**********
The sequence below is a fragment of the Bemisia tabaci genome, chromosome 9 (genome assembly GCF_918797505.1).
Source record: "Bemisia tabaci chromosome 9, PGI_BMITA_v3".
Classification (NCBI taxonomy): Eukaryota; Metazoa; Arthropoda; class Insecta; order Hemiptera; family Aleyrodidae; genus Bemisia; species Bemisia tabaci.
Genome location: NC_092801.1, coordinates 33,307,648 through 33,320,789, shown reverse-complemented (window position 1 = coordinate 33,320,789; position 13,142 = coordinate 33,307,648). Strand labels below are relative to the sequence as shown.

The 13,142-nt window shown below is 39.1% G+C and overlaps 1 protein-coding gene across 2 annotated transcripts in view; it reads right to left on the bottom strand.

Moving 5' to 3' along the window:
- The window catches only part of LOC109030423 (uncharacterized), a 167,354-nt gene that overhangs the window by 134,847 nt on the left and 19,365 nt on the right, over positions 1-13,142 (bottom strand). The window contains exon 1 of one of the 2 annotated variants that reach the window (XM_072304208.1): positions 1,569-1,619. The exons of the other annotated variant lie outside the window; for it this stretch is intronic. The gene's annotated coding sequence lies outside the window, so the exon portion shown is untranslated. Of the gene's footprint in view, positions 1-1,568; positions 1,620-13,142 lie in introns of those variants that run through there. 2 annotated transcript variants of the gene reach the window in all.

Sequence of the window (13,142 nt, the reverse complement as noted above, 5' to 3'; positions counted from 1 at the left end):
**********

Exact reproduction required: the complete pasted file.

The sequence below is a fragment of the Bemisia tabaci genome, chromosome 9 (genome assembly GCF_918797505.1).
Source record: "Bemisia tabaci chromosome 9, PGI_BMITA_v3".
Classification (NCBI taxonomy): Eukaryota; Metazoa; Arthropoda; class Insecta; order Hemiptera; family Aleyrodidae; genus Bemisia; species Bemisia tabaci.
Genome location: NC_092801.1, coordinates 33,307,648 through 33,320,789, shown reverse-complemented (window position 1 = coordinate 33,320,789; position 13,142 = coordinate 33,307,648). Strand labels below are relative to the sequence as shown.

The 13,142-nt window shown below is 39.1% G+C and overlaps 1 protein-coding gene across 2 annotated transcripts in view; it reads right to left on the bottom strand.

Moving 5' to 3' along the window:
- The window catches only part of LOC109030423 (uncharacterized), a 167,354-nt gene that overhangs the window by 134,847 nt on the left and 19,365 nt on the right, over positions 1-13,142 (bottom strand). The window contains exon 1 of one of the 2 annotated variants that reach the window (XM_072304208.1): positions 1,569-1,619. The exons of the other annotated variant lie outside the window; for it this stretch is intronic. The gene's annotated coding sequence lies outside the window, so the exon portion shown is untranslated. Of the gene's footprint in view, positions 1-1,568; positions 1,620-13,142 lie in introns of those variants that run through there. 2 annotated transcript variants of the gene reach the window in all.

Sequence of the window (13,142 nt, the reverse complement as noted above, 5' to 3'; positions counted from 1 at the left end):